‘Highlights the importance & power of music’: SCHOOL OF ROCK – West End ★★★

In London theatre, Musicals, Opinion, Reviews, Ticket recommendations by Olivia MitchellLeave a Comment

Gillian Lynne Theatre, London

School of Rock is one of those cult films that is genuinely wonderful. Funny, sweet and a crowd pleaser, the 2003 Jack Black hit transfers well to the stage and provides an entertaining night out for all ages.

The musical follows Dewey Finn (Craig Gallivan) a wannabe rockstar, who’s been kicked out of his band and somewhat accidentally becomes a substitute teacher for a prestigious prep school. Struggling to teach anything, he soon realises he can connect with the children through music and opens their eyes to the one subject he’s well versed in: Rock!

From here on in music making and mischief ensue with the children sneaking around behind their prim principle Rosalie Mullins (Laura Tebbutt) and covering their tracks from their parents as they attempt to win the Battle of the Bands contest.

As Dewey, Gallivan fantastically helms the somewhat formulaic musical; with an undeniable magnetism that does Jack Black proud whilst bringing his own spin on the larger than life rocker. Barely leaving the stage, Gallivan’s portrayal is energetic and hugely memorable and he provides face-melting singing as well as a marvellously humorous performance.

As cliched as the character is, Tebbutt brings Mozart singing Rosalie Mullins to life in a delightfully charming and comic way. Her characterisation is very well developed and her vocal performance is a diamond moment in the show. Tebbutt’s solo number ‘Where Did the Rock Go?’ is a plaintive ballad performed with pipes of steel and a real oomph.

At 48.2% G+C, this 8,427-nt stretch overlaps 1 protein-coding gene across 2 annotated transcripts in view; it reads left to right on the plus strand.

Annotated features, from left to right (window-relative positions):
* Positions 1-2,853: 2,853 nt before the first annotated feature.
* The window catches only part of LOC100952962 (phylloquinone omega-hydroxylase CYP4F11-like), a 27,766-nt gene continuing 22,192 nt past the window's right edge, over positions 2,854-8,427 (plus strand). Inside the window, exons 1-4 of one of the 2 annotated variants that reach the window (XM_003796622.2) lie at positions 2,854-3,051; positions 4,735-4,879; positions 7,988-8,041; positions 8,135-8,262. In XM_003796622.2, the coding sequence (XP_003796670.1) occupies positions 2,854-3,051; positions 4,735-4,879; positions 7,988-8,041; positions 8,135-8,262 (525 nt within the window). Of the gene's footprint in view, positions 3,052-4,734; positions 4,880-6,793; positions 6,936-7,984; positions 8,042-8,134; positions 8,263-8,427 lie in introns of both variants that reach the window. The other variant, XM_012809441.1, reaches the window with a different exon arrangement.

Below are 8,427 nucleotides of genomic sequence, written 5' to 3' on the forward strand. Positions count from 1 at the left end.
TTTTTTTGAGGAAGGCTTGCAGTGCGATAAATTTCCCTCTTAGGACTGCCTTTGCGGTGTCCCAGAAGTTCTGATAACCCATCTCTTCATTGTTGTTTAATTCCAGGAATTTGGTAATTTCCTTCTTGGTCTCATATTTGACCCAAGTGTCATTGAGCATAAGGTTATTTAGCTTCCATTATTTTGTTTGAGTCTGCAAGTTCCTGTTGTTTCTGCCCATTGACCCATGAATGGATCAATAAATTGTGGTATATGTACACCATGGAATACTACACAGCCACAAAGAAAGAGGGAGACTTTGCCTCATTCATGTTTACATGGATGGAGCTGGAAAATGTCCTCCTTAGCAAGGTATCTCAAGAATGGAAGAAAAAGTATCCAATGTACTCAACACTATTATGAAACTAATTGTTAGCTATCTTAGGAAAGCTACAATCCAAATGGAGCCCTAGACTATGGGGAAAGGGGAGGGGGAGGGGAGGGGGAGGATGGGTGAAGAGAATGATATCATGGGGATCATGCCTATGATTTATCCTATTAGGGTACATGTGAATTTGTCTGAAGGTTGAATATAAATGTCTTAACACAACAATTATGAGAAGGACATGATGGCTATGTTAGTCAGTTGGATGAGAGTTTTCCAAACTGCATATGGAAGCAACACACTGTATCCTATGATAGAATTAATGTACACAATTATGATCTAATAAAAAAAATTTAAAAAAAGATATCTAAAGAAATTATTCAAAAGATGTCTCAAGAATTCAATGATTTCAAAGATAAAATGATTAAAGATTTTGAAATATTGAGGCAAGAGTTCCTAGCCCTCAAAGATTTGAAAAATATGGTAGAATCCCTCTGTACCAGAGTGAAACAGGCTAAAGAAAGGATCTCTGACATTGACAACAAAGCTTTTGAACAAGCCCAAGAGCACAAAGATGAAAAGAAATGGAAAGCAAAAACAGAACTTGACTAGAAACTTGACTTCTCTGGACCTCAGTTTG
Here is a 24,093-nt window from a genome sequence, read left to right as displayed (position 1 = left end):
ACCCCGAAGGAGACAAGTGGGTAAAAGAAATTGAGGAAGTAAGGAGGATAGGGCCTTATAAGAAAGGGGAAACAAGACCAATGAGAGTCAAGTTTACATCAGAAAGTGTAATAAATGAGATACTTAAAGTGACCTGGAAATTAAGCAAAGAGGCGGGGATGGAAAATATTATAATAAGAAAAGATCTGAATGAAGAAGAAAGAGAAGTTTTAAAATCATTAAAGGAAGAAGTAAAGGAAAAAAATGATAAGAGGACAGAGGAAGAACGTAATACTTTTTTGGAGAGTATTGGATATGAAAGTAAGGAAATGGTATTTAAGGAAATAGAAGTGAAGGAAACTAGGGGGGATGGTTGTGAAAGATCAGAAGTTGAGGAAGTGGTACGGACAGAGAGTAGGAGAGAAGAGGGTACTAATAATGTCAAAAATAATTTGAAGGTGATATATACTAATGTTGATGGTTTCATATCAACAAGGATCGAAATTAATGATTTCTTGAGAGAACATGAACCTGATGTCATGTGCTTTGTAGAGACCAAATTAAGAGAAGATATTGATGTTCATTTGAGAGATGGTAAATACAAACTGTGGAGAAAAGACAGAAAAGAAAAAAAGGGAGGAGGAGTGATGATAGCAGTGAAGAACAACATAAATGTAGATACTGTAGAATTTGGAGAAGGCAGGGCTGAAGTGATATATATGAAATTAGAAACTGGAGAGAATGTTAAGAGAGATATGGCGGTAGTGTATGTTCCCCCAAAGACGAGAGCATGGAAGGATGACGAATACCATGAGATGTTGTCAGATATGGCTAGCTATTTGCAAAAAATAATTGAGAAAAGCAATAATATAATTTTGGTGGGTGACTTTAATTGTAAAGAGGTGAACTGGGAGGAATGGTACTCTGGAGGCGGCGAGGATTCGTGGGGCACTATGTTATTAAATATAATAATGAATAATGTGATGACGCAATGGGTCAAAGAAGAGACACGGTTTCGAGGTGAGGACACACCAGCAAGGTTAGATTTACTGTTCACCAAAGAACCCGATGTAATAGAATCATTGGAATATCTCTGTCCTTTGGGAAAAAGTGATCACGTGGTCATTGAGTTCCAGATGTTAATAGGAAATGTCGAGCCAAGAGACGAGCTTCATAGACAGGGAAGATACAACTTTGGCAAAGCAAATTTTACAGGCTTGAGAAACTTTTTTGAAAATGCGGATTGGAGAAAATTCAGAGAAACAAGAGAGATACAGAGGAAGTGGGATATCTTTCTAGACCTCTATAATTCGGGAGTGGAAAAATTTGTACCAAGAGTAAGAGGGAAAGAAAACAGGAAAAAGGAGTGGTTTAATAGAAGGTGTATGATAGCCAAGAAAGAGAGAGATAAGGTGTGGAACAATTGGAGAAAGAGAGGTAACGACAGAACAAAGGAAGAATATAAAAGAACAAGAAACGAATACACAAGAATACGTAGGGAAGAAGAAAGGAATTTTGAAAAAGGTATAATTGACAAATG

Though well performed, the prologue of the show before the children begin performing does feel over extended and it takes some time for the musical to really perk up. However, when the young actor-musicians take the stage, the Gillian Lynne Theatre comes alive with unrivalled talents. Ensemble numbers School of Rock and Stick It to the Man are particular stand outs.

The Horace Green students are a live in person advert for talent as they rock out on stage with the skill you’d expect of those much their senior. Will Tarpey is a complete stand out as the band’s stylist Billy. Emoting every second and earning laughs from the audience left, right and centre he is a real superstar who knows how to own and work a stage.

Amelie Green is witty as stuck-up Summer and Caspar Lloyd is wonderful as Lawrence. Nayan Gupta is completely fantastic when he showcases his superb musical talents as Freddy. Special mention must go to Jasper Bew who is out of this world as Zack, giving a performance to rival most adults and completely rocking the stage.
There are lulling moments in this production but it does manage to capture the heartwarming nature and humour that we all love from the film. As well as being a fun night out, School of Rock highlights the importance and power of music and is sure to bring a smile to your face and a tap to your toes.
Book tickets from School of Rock from www.londonboxoffice.co.uk

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Olivia Mitchell
Always surrounded by music from a young age, Olivia Mitchell is currently completing a degree in Classical Singing. To honour her passion for musical theatre in particular, in 2015, she started her blog Rewrite This Story, where she reviews shows, interviews performers and writes about all things theatrical. She tweets via @RewriteThisWeb.
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Olivia Mitchell on FacebookOlivia Mitchell on InstagramOlivia Mitchell on PinterestOlivia Mitchell on RssOlivia Mitchell on TwitterOlivia Mitchell on Youtube
Olivia Mitchell
Always surrounded by music from a young age, Olivia Mitchell is currently completing a degree in Classical Singing. To honour her passion for musical theatre in particular, in 2015, she started her blog Rewrite This Story, where she reviews shows, interviews performers and writes about all things theatrical. She tweets via @RewriteThisWeb.

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